The PEDF decision does not address the application of Article I, § 27 to challenges to government approvals for actions on private land addressing constitutionally protected resources or implicating the rights to "clean air, pure water, and . . . the preservation of the natural, scenic historic and esthetic values of the environment" provided by the first clause of Article I, § 27. In those cases, constitutionally protected property rights can conflict with the rights protected by Article I, § 27.  PEDF disapproved the application of the Commonwealth Court's Payne v. Kassab test to the circumstances presented there, where the affected resources were publicly owned. On the other hand, the plurality decision in Robinson Township noted that the three-part Payne test can apply in the narrowest of circumstances. To the extent that the Payne test survives, the PEDF court’s broad adoption of the principles in Robinson Township, such its recognition of Article I, §27 rights as “fundamental rights,” suggests that greater consideration will need to be given to environmental rights and values than provided in the jurisprudence applying Payne. This suggests that more attention may need to be paid to designs that avoid impairing the values protecting Article I, § 27 while still preserving constitutionally protected property rights. It further suggests that, where environmental harm cannot be avoided, greater weight be given to Article I, § 27 values in the balancing of those values against private property rights than occurred under the Payne jurisprudence. This application of PEDF will have obvious implications for project design.

The PEDF decision may also have particular significance with respect to future litigation regarding, among other things, the Commonwealth’s duty to address climate disruption caused by emissions of greenhouse gases. The Commonwealth Court and the Supreme Court avoided deciding the issue in Funk v. Wolf, 144 A.3d 228 (Cmwlth. 2016) aff’d without opinion (PA. March 28, 2017), where the Commonwealth Court rejected an attempt to invoke mandamus to support broad action on climate change, but suggested that rights under the Amendment might be exercised through an appropriately drafted rulemaking petition directed to the Environmental Quality Board seeking action under the Pennsylvania Air Pollution Control Act. The decision and its reaffirmance of duties to future generations could also call into question the General Assembly’s ability to block regulations implementing programs for the protection of trust resources, including regulations addressing climate disruption.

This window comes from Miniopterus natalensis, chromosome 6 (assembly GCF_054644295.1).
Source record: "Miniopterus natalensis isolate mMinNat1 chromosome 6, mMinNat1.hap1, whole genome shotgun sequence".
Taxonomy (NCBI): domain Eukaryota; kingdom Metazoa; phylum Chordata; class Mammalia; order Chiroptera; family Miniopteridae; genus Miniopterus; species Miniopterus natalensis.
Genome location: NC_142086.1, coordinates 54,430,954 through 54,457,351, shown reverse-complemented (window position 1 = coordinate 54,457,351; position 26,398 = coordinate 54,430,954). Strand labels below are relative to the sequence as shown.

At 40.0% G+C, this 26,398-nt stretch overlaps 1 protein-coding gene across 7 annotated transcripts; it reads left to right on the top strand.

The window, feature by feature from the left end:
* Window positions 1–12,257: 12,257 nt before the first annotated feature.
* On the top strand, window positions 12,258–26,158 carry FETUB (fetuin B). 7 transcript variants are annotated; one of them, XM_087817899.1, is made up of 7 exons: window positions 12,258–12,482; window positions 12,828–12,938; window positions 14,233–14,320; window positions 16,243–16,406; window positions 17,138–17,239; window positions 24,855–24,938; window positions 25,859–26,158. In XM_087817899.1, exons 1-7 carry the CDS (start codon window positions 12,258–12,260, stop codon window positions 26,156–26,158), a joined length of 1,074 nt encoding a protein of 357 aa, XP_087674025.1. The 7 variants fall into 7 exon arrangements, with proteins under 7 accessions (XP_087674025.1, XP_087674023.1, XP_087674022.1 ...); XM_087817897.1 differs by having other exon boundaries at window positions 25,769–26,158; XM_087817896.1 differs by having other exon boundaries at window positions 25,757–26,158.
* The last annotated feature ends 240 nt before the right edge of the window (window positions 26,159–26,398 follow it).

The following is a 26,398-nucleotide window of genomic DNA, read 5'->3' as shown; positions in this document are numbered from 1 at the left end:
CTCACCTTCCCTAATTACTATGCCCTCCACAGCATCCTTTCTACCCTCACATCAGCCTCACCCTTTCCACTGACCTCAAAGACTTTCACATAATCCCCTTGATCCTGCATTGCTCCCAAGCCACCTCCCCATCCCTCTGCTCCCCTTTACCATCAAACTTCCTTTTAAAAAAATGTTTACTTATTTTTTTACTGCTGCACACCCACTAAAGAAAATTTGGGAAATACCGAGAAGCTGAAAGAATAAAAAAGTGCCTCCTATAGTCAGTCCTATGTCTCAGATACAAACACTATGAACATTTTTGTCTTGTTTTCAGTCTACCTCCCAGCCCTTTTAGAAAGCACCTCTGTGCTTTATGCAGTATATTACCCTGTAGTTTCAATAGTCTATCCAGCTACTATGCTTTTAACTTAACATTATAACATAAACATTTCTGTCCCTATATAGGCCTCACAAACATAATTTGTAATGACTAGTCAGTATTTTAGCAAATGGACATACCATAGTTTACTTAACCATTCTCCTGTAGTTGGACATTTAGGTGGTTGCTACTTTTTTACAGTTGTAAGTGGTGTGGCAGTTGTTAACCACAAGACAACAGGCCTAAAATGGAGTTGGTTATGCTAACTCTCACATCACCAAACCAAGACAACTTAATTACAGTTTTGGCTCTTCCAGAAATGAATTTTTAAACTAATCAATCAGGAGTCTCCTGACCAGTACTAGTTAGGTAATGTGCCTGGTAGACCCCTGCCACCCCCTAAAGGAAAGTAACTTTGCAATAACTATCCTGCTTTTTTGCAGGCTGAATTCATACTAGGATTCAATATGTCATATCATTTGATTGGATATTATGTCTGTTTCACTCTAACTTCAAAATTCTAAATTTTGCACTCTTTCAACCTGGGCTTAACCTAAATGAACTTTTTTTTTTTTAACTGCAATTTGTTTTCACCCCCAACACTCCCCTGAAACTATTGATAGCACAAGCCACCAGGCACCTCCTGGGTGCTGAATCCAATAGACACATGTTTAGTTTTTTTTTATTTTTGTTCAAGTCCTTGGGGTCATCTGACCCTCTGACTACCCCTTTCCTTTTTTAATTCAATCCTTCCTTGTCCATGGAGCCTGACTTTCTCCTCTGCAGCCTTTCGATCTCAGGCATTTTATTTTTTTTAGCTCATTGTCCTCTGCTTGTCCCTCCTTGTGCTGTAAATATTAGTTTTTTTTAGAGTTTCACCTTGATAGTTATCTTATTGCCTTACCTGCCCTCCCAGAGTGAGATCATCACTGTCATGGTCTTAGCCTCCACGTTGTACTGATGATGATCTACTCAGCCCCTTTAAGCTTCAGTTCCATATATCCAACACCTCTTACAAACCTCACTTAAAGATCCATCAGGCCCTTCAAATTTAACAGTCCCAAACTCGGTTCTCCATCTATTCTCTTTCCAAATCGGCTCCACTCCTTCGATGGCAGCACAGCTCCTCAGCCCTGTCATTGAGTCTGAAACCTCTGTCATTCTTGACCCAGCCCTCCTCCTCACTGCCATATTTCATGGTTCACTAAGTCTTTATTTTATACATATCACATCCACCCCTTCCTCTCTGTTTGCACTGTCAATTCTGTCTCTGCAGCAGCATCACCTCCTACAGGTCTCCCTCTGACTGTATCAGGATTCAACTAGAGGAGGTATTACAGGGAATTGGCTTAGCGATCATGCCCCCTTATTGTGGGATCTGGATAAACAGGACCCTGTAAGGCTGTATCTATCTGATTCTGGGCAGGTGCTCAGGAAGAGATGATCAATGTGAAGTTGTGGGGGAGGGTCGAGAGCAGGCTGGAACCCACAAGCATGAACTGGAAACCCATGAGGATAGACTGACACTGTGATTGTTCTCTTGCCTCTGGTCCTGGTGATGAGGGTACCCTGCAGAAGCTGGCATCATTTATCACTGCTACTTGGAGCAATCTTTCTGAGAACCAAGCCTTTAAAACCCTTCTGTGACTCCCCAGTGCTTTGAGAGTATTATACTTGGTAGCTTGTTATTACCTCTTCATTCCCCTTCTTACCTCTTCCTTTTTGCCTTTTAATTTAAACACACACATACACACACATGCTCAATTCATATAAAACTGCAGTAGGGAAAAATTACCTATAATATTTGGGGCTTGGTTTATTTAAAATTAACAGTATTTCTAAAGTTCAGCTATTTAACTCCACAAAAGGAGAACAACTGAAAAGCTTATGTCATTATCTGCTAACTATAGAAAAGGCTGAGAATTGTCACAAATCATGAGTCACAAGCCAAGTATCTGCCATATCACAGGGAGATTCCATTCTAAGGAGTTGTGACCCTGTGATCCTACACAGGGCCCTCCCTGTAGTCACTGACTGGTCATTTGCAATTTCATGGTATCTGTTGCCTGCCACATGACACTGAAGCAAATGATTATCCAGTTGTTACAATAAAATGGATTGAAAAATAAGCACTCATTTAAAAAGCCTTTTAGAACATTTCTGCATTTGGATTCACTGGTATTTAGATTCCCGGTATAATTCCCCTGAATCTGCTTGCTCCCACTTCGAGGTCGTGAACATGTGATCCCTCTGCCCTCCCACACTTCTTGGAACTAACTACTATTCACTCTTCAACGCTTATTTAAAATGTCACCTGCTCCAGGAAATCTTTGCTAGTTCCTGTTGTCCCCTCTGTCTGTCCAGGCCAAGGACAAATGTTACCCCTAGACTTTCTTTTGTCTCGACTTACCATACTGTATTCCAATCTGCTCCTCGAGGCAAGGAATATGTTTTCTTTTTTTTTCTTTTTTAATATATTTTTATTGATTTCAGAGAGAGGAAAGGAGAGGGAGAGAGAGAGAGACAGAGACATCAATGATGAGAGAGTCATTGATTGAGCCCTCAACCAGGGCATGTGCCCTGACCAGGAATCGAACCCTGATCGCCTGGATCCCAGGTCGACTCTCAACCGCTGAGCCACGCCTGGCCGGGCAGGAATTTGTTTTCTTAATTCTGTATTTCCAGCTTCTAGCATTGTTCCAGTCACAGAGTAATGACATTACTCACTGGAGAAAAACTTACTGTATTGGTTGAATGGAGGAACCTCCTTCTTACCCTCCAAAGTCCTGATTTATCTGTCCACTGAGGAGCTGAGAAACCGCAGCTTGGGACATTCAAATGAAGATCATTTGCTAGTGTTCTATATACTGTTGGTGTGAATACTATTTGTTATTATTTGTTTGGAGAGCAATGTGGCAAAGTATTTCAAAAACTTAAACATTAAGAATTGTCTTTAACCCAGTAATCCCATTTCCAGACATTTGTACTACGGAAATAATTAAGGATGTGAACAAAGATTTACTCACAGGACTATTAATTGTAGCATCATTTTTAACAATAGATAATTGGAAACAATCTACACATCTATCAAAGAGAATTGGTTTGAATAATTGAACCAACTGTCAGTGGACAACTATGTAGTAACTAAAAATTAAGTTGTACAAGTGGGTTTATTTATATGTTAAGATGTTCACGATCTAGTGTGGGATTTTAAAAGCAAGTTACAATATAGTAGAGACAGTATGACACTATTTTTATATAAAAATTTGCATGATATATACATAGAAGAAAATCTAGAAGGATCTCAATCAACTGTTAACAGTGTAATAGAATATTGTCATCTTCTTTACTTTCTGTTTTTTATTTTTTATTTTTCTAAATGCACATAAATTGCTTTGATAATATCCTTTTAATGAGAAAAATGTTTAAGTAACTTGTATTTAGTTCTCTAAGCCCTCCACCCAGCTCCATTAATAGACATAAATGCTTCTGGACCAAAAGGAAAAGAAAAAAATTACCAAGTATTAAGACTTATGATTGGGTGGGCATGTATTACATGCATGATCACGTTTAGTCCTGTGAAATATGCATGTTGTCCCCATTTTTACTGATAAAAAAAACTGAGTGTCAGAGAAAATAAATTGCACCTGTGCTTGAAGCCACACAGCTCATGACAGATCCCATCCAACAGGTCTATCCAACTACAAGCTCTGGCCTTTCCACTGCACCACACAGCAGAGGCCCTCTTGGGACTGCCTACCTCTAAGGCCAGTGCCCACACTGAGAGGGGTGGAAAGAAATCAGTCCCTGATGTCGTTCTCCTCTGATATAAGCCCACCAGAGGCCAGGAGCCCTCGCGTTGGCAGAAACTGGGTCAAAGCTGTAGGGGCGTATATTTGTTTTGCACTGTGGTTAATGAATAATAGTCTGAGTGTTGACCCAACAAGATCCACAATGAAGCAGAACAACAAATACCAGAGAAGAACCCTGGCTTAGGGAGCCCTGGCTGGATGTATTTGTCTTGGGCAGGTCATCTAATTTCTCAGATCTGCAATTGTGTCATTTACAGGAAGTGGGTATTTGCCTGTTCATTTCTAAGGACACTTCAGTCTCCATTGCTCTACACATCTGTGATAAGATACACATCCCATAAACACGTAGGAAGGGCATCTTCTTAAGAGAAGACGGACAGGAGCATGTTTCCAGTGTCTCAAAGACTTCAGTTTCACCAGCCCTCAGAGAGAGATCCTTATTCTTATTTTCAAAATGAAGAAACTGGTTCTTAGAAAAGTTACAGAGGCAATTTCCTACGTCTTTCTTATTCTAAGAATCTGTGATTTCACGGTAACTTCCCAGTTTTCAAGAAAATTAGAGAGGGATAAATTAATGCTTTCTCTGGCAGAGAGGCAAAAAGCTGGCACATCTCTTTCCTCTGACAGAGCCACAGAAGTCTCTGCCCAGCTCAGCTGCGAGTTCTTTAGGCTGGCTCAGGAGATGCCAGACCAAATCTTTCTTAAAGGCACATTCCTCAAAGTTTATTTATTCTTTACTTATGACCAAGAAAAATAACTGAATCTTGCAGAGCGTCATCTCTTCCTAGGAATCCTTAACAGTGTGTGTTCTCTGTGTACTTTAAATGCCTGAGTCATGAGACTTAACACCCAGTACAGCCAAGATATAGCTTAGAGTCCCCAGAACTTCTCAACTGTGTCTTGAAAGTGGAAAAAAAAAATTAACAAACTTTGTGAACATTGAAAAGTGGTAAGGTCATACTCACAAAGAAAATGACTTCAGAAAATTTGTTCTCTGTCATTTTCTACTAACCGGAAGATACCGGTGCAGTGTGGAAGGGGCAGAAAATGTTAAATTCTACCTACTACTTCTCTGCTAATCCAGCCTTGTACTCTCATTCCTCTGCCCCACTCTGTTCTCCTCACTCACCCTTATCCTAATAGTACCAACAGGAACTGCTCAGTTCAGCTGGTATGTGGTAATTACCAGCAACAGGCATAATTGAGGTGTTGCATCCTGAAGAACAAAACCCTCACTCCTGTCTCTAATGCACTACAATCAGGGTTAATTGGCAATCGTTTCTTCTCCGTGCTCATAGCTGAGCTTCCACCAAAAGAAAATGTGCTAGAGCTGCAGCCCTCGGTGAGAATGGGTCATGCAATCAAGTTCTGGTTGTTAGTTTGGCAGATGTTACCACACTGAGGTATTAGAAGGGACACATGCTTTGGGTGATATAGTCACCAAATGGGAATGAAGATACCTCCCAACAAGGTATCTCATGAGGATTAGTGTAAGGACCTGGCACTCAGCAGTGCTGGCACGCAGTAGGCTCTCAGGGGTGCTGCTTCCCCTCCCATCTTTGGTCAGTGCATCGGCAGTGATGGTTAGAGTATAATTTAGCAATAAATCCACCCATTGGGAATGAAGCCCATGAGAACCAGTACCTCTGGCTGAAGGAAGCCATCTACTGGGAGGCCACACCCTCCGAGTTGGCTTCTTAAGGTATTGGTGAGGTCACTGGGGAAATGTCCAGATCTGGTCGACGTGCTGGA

The precise contours of the broader application of Article I, § 27 rights enunciated in Robinson Township and PEDF remain unclear. Nevertheless, the importance of the rights created as fundamental, individual rights limiting the power of the General Assembly to act contrary to the public trust is no longer in doubt.

Ballard Spahr's Environment and Natural Resources Group advises on national and regional compliance, permitting, rulemaking, development, business planning, and contamination matters. The Group also provides representation in litigation, during investigations, and for transactions.


[1] Justices Todd, Dougherty and Wecht joined the opinion.  Justice Baer filed a concurring and dissenting opinion and Chief Justice Saylor dissented.  Former Justice Eakin did not participate.


Copyright © 2017 by Ballard Spahr LLP.
www.ballardspahr.com
(No claim to original U.S. government material.)

All rights reserved. No part of this publication may be reproduced, stored in a retrieval system, or transmitted in any form or by any means, including electronic, mechanical, photocopying, recording, or otherwise, without prior written permission of the author and publisher.

This alert is a periodic publication of Ballard Spahr LLP and is intended to notify recipients of new developments in the law. It should not be construed as legal advice or legal opinion on any specific facts or circumstances. The contents are intended for general informational purposes only, and you are urged to consult your own attorney concerning your situation and specific legal questions you have.